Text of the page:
In today’s construction business world, the processes of creating and operating your website, executing online advertising, building your brand through social media, and managing subcontractors through online tools and systems are just par for the course. But, if you are not versed in the risks that accompany these digital undertakings, it can pose serious threats to your business.
The following are some key issues that arise during these digital ventures, what you should know about them, and what you should do about them.
Laws and regulations regarding online privacy vary by country, state and even industry—as do the penalties, which tend to be significant. For example, if you are bidding on a construction project in the European Union (EU), you need to know about the General Data Protection Regulation (GDPR). The law went into effect May 2018 and serves to protect the private data of EU’s citizens, including work email addresses and cellphone numbers.
If your company only operates in the United States, you still need to have privacy at the forefront of your mind. For example, in 2019, many construction companies will need to start complying with the California Consumer Privacy Act (CCPA). It’s similar to GDPR but extends to manufacturers and installers of internet of things (IoT) devices.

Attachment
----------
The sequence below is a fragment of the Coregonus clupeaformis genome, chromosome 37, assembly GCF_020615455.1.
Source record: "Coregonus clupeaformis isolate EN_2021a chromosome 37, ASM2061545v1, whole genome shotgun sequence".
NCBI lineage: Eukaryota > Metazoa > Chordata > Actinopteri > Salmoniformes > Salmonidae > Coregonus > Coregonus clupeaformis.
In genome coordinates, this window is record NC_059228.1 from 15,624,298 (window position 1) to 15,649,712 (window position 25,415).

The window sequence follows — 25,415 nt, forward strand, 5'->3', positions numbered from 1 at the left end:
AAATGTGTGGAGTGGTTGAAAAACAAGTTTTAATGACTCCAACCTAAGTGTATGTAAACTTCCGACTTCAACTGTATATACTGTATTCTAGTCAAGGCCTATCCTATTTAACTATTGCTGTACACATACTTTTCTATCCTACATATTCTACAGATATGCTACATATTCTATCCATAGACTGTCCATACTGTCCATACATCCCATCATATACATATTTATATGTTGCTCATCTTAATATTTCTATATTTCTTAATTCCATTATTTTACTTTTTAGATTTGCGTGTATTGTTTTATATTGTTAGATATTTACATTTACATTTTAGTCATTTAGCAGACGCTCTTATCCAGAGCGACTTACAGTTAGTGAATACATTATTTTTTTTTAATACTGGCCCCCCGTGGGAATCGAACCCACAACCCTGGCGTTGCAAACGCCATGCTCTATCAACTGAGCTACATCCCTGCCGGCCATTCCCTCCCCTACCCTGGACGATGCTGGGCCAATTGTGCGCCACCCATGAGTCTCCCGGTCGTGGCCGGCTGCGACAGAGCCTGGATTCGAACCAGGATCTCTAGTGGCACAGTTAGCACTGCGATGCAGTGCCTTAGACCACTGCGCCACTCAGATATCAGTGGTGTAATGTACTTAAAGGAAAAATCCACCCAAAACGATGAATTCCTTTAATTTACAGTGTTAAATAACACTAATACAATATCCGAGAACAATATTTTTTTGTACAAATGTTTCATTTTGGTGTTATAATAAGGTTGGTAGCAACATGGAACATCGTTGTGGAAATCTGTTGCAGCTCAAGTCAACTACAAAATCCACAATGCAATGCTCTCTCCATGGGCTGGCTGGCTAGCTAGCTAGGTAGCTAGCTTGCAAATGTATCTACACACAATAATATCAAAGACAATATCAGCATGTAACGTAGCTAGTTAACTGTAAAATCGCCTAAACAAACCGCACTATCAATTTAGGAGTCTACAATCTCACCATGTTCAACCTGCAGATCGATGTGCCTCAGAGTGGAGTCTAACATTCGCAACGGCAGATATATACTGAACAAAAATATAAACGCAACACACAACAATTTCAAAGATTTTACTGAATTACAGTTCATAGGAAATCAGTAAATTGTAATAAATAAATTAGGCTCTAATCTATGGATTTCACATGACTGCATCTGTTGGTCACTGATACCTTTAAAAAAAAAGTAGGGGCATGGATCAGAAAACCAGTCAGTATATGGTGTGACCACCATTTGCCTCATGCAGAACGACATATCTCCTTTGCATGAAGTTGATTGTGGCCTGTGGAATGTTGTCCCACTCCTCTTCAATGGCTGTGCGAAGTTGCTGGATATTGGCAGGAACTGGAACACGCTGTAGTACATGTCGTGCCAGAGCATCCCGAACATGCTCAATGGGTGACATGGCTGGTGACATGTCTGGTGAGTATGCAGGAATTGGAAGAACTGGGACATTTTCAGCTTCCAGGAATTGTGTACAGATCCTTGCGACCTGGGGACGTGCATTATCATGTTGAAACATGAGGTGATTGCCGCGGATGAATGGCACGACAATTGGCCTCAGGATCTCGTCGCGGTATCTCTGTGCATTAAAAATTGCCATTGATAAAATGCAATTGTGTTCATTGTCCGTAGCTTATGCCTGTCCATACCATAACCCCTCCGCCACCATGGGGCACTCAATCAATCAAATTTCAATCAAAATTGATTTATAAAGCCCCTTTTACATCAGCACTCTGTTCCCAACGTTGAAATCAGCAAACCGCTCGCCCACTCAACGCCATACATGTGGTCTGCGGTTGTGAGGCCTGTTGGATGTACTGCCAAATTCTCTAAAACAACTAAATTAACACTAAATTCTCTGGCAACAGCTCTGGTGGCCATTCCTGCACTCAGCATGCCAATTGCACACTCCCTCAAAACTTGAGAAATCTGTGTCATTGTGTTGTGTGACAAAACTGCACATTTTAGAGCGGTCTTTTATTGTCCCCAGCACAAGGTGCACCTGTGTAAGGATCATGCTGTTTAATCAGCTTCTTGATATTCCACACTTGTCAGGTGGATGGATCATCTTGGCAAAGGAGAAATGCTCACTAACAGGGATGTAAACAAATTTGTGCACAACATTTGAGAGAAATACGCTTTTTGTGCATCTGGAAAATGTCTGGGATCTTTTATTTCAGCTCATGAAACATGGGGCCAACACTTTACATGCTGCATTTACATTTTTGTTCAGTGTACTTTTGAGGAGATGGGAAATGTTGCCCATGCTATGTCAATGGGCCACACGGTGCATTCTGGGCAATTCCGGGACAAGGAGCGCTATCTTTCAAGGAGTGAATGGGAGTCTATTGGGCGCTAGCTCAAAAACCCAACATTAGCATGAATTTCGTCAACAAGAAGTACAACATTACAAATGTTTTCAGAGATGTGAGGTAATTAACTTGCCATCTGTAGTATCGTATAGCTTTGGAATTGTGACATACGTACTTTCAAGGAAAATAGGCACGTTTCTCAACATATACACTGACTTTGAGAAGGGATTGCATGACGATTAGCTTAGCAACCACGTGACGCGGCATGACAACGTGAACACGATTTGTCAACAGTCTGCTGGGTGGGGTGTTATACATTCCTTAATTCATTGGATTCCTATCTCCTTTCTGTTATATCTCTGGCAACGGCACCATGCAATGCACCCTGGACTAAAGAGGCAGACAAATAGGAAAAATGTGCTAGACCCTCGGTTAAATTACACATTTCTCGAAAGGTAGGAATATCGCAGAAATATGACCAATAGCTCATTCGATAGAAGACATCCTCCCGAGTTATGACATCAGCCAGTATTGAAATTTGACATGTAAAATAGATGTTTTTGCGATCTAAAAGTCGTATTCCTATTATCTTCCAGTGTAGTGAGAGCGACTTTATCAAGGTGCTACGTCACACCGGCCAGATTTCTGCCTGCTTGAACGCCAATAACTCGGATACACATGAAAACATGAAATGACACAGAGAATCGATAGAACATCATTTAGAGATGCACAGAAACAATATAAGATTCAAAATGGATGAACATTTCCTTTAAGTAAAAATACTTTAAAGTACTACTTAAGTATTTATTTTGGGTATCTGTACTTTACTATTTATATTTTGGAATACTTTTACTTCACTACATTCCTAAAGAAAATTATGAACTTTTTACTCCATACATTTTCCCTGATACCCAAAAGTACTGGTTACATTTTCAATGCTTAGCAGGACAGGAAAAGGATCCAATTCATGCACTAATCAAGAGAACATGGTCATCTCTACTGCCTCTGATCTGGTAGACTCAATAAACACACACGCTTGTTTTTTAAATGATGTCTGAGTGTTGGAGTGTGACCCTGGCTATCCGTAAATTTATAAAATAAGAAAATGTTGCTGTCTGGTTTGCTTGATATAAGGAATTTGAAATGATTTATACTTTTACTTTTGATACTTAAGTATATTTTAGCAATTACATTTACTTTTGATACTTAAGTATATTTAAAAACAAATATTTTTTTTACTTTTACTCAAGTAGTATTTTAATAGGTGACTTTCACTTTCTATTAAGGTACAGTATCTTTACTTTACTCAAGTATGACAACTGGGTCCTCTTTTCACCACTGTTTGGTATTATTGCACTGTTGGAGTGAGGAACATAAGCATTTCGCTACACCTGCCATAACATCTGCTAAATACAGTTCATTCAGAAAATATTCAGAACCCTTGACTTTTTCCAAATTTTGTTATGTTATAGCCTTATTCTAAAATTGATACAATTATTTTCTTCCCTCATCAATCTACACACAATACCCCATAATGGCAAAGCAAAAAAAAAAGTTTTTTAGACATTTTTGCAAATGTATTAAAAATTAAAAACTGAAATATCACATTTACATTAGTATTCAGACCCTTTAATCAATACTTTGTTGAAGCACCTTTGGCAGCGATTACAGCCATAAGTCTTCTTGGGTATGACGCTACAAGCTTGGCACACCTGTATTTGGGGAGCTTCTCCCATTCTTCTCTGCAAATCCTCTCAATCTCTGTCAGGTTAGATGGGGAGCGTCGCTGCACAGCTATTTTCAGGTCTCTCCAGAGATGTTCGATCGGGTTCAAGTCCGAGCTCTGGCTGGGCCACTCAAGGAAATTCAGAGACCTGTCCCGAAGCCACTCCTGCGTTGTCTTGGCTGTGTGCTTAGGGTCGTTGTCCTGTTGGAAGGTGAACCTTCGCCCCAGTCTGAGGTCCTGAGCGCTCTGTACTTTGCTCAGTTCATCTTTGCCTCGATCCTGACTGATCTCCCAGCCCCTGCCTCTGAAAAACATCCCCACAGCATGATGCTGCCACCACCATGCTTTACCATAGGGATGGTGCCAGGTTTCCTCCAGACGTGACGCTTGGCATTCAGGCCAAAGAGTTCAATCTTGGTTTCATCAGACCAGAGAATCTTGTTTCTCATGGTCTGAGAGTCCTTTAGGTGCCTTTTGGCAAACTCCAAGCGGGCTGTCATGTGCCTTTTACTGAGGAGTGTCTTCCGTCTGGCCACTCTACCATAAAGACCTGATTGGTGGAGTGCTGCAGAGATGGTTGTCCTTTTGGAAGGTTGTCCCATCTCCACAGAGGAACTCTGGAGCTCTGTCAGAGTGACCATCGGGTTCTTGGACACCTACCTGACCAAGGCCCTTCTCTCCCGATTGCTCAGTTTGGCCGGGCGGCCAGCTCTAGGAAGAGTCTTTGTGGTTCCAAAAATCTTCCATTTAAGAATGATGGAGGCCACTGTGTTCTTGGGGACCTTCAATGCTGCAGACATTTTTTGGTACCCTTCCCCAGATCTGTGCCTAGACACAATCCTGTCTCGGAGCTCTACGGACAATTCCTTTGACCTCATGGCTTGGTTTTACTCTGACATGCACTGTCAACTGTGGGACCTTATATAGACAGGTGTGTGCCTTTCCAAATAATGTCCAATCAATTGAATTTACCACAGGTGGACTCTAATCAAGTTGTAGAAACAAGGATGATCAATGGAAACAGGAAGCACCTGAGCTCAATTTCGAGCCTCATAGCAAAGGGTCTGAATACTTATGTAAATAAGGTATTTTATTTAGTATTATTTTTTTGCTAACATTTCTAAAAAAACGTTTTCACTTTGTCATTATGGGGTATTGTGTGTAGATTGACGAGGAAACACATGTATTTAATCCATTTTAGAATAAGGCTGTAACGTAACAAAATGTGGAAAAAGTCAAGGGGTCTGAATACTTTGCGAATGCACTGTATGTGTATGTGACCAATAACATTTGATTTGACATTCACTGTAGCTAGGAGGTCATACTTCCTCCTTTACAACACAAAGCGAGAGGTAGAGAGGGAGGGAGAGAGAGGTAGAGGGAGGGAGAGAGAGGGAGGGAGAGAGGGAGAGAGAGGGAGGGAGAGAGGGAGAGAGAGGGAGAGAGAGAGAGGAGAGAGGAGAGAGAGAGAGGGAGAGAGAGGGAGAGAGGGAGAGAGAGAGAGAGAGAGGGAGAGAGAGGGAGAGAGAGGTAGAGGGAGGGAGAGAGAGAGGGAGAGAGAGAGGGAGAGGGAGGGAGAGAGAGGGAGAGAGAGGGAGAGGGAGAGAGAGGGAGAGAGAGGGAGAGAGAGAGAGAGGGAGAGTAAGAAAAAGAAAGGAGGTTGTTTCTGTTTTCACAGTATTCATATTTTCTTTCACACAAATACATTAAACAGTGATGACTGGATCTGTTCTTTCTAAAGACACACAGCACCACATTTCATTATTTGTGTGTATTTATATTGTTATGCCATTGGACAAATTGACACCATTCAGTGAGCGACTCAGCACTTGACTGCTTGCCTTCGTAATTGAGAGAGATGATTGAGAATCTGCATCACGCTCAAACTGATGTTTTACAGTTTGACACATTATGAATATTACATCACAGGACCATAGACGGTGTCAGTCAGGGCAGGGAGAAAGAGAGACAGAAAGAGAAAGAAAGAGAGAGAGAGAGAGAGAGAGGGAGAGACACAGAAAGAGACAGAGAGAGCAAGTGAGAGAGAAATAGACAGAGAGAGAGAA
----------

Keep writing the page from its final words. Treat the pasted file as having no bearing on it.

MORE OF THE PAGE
What to do?
Create a spreadsheet that documents which laws and regulations apply to you; the countries, states and industries they apply in; and what you need to do to become compliant. If you’re starting from scratch, it’s almost impossible to do everything at once. In this case, your best strategy is to prioritize policy development based on your level of activity in a particular country, state, industry, as well as the potential for lawsuits and penalties.
According to TechHQ, in a recent study of both small and midsize organizations, the construction sector ranked as having the highest proportion of hack-prone employees. A whopping 87% of small business have no data security policies for their employees. Consider the following statistics:
- Many small businesses don’t have an employee password policy that addresses things like the characteristics that make a password secure, how often the password should be changed, the importance of not writing passwords down or sharing them, etc.
- Of those using a password policy, only 35% strictly enforce it
- Only 31% install regular software upgrades
- Only 22% encrypt their databases
What to do?
There are plenty of online resources for employee data security best practices. Find the ones that make the most sense for your company, document them in a digital policy (including the consequences for not following the policy) and implement them. If employees don’t take the policy seriously at first, you may have to enforce the repercussions until they do.
One reason cybercriminals target small businesses is that they know how expensive top information technology (IT) talent is, and they know that few small businesses can afford it. Fortunately, there are plenty of security-as-a-service firms that can provide top talent, and outsourcing to them is a smart choice for small businesses. The PCI Security Standards Council LLC suggests considering outsourcing website hosting, payment processing, data processing and storage, vulnerability testing, and breach monitoring and mitigation.
3. Intellectual Property